Myth-Taken: Health & Fitness

“…in the human body, every muscle has an impulse to action and is not fully alive unless one is in action.”

                                                Joseph Campbell, Transformations of Myth Through Time

 

Everybody knows exercise is good for them — whether or not they do anything about it. And everyone knows diet is a key to good health. The scale’s tipped in favor of most  everyone also knowing stress kills. So how is it Western civilization grows sicker of unnecessary diseases preventable with exercise, diet and containment of stress?

I’ve sought in vain for solid answers. Fitness industry publications regularly discuss their version of the problem with the ‘Two R’s’ — recruitment and retention of members. As much as we know the health bestowing benefits of exercise, recruiting people to sign up earmarks major marketing expenditures to getting them started. Once started, the next task is membership retention.

 Physicians and other health care workers tell their version of the same story with a different word: compliance. Examinations & diagnoses resulting in prescriptions including lifestyle modification just aren’t well followed. And when they are, more success occurs with dutiful compliance to popping pills than getting control of lifestyle.

 What’s alarming among health & fitness professionals is a subtle yet pervasive ‘blame the patient’ explanation of failure. It’s said patients/clients lack motivation, don’t take their situation seriously enough, and myriad other reasons. Most of those reasons boil down to psychologizing failure — explaining it in terms of some psychological deficit of the patient/client.

 I’ve long been troubled by failure of individuals to live by health & fitness principles generally agreed upon in our culture — but disinclined to buy into psychologizing as blame the victim. After all, those who also live in disregard of health principles eventually pay for it — becoming victims with serious health challenges. Carl Lanore mentioned a study done in England some years ago demonstrating on the average it takes three near death experiences to wake up an individual. We’re apparently looking at a very serious, deeply seated challenge.

 What follows is the first of a series on the topic. Originally intended as a single post, research and writing soon blossomed into far more than anticipated. What’s more, far too much for a single sensible post. In this first entry, we’ll explore a startling discovery, the kind normally not thought of. Blame it my maverick life’s journey: born in the year of the Monkey of the Chinese zodiac, insatiable curiosity runs wild as a passion for explorations and journeys of discovery account for a non-normal way of understanding. So hang on to your seat since we’re entering the forest where it’s thickest and their is no path.

Myth: Emic and Etic

 The secondary meaning of myth is that of a widely held yet false belief or idea. In our times, among the educated yet rather culturally illiterate, myth has come to mean the antagonistic opposite of truth — where truth is said to be only the fruit of science. Discussion of that error will occur in a subsequent post. Myth’s primary meaning, one with millennia of use, is that of a traditional story, one concerning earlier people, heroes journeys, and natural and social phenomenon — becoming the possible human dormant within us all.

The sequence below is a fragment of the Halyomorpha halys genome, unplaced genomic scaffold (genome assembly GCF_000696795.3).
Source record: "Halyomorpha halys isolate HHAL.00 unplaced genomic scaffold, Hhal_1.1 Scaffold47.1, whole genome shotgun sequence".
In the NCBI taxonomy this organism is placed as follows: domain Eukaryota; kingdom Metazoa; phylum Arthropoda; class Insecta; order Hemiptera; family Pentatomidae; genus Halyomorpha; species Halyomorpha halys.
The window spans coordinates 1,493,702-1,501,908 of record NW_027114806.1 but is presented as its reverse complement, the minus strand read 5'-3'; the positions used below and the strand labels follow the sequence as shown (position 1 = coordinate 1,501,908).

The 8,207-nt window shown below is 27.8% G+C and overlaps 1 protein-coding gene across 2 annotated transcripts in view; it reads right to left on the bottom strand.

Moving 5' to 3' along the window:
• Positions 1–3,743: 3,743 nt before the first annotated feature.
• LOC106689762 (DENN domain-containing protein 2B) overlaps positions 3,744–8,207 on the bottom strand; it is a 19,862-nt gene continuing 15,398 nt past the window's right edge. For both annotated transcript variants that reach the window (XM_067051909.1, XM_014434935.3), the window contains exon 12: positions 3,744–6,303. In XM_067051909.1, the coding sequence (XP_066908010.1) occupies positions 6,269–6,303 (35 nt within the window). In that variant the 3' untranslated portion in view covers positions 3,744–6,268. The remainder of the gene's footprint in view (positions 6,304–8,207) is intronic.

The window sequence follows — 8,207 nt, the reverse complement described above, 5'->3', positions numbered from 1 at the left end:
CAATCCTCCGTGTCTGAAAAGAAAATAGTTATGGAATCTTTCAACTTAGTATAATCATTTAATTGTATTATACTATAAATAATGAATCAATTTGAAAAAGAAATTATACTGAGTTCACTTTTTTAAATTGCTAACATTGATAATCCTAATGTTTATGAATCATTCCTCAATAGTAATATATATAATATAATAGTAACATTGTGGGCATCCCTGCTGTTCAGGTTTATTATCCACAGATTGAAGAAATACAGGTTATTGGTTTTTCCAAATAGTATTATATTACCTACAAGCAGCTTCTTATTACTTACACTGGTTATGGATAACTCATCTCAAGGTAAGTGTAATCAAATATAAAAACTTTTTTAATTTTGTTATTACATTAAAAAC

Myth is inescapable. Born into a given culture as a blank slate, our first fifteen or so years are a period of prolonged infancy marked by dependency. Newer science employing electroencephalogram technology used to measure specific brain wave activity indicates through age seven to eight, children’s brains exhibit activity otherwise found in hypnosis and that state in-between sleep and awakening. In that period, children absorb everything experienced, everything told to them — and without judgment, taking it all up as literal, factive truth. Kid’s say the darndest things! We know not that such learning forms much of the content of the subconscious mind. What’s more, even in adulthood, our conscious minds account for somewhere between 3-5% of our waking activity: our subconscious mind is busily at work all of the time interpreting experience with beliefs fixed early in life — beliefs that aren’t rational and cannot be addressed by the rational conscious mind.

For many, the subconscious has come to mean that place where programs are busily at work, filtering and making meaning of sensory experience. That’s true. But not to be confused with programs as we know them in our computers and smart phones. Our stored information is complex, memory a composite of experiences involving all five of our sensory systems — audio, touch, taste, smell, and visual. While considerable attention is given our subconscious in psychotherapies — regarding subconscious beliefs about ourselves — our range of subconscious beliefs is far larger than merely those applying to self. Subconscious learning orients us to the world, to reality, rife with beliefs and expectations about the nature of nearly everything. On a collective level, those beliefs form an unconscious social and cultural mythology about life. That’s how we become enculturated from an early age.